Less ornate than Victorian homes, but none-the-less influenced by the period, Edwardian homes are an architectural style that was popular during the reign of King Edward VII from 1901 to 1910. Homes built up until 1914 can also be included in this style.
While Victorian homes were notable for their use of colour, Edwardian homes are distinctly less colourful with lighter tones being used on both exteriors and interior designs. Also more plain were the decorative patterns used and noticeably less ornamentation.
Suburban Edwardian homes are characterized by a gable front, three or four second-level bedrooms, as well as a substantial front porch, complete with wood columns painted white. The buildings are generally clad in a smooth brick surface with many windows with stone sills.
As with other historical architectural styles, Edwardian architecture can be split into a few categories, including:
- Edwardian Classicism – Evolving from the Beaux Arts, this architecture is extravagant and powerful, a great combination for public buildings such as train stations and libraries.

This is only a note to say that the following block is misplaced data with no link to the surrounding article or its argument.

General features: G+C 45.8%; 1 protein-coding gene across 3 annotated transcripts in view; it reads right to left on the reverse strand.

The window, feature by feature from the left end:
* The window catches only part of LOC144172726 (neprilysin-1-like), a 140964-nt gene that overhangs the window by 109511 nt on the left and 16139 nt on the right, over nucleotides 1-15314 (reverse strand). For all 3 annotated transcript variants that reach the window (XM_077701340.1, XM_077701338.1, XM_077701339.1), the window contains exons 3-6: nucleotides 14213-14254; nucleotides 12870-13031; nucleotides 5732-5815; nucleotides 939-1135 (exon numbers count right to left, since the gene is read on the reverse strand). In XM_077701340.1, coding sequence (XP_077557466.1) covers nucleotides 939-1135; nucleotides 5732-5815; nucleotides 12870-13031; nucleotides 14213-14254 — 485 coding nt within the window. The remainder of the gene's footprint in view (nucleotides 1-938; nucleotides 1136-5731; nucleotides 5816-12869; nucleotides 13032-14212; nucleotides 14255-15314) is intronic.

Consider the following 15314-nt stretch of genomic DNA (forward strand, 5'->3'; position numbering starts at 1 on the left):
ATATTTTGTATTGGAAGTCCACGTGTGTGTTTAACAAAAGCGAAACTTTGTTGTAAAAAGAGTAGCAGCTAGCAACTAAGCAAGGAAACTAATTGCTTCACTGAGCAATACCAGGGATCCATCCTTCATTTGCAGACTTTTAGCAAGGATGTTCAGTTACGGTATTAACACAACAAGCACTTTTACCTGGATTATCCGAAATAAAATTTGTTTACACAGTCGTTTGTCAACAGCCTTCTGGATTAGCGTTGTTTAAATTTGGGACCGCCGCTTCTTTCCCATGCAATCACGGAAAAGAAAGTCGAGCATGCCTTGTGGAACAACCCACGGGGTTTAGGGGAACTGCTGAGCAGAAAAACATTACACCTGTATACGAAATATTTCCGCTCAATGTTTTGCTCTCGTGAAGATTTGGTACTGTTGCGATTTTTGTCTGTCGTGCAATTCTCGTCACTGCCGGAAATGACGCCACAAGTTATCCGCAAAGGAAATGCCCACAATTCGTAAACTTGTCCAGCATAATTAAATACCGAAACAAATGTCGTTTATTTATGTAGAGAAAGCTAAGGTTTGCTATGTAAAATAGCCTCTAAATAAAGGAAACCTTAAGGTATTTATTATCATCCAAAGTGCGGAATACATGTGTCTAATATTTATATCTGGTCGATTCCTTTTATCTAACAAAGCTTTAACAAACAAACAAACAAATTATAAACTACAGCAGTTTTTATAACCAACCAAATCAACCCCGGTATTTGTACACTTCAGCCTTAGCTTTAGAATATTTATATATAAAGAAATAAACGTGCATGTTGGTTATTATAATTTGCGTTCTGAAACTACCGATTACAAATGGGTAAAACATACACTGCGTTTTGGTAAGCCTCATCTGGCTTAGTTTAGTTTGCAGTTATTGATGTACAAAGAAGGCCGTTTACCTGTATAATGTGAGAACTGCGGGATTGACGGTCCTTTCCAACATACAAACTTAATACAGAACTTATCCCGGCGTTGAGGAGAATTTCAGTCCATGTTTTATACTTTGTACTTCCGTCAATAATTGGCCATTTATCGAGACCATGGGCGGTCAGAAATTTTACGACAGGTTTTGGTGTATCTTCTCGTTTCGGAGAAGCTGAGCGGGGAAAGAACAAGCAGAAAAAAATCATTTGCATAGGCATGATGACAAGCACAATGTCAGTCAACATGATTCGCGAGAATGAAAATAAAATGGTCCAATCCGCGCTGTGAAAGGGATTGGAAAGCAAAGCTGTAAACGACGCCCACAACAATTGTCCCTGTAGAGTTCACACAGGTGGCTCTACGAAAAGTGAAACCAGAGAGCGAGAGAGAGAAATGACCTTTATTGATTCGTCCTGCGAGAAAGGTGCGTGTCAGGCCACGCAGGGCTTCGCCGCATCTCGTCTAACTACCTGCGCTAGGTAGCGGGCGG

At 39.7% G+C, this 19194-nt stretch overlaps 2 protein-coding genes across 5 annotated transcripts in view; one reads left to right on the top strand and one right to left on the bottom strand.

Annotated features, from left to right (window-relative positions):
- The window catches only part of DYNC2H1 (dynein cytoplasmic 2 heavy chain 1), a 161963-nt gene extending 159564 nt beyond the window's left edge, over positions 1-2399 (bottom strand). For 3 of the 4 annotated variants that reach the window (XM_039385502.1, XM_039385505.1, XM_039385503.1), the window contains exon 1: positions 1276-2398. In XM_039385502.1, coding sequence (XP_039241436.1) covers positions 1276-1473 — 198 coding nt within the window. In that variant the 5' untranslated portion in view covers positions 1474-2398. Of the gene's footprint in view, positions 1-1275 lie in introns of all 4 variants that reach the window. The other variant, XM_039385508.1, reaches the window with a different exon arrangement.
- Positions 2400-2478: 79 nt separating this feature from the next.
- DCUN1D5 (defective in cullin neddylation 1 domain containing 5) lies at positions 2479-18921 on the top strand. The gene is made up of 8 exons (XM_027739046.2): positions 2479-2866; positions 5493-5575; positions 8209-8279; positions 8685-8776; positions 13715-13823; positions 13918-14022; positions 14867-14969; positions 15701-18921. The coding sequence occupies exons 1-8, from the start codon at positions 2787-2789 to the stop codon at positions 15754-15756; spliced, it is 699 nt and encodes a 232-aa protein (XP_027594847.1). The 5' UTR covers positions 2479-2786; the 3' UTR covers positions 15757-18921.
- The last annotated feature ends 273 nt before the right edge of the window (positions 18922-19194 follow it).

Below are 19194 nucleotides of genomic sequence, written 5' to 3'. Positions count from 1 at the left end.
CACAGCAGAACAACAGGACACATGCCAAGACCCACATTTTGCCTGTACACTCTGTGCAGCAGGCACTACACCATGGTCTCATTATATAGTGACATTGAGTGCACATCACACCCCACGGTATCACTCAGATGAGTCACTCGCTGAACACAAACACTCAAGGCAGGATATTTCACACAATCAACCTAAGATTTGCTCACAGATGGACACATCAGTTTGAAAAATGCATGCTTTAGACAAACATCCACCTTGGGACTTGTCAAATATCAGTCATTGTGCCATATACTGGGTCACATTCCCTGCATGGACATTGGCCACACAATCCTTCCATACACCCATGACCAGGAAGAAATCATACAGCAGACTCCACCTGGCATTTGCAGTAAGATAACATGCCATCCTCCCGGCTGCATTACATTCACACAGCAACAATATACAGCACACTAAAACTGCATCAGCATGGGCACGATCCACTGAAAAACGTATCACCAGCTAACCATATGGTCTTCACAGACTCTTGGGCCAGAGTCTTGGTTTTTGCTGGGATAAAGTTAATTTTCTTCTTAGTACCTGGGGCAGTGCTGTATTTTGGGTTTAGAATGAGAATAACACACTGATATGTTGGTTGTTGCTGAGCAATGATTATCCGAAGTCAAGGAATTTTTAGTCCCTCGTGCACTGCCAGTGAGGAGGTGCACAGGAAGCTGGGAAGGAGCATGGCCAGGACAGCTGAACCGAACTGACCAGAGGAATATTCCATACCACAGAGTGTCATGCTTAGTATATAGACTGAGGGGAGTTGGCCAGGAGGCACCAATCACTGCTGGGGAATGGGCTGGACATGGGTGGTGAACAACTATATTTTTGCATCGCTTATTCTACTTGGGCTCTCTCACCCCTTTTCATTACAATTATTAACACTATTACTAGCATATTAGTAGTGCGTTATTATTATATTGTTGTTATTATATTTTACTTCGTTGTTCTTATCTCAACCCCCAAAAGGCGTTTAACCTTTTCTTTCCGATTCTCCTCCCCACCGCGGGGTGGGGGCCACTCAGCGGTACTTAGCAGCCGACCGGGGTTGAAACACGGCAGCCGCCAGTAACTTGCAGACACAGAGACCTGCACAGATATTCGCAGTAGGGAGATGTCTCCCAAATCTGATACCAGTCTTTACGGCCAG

- Neo-Mannerism – The use of steel and reinforced concrete frames freed the walls of this style for non-structural uses of classical forms.
Here in Ontario, many Edwardian homes have yet to be discovered. As there are so many of them and the styles can vary so widely, many Edwardian home owners don’t even realize that is the style of their home. With unassuming and almost humble exteriors, Edwardian homes are most easily identifiable by the interiors, which house fine tilework, stained glass, as well as gas, and later, electric lights.
Look for lighting by Louis Comfort Tiffany, glassware by Rene Lalique and furniture by Thomas Sheraton to identify the Edwardian period and use pastel colours, floral patterns and bamboo and wicker furniture to get the look in your home.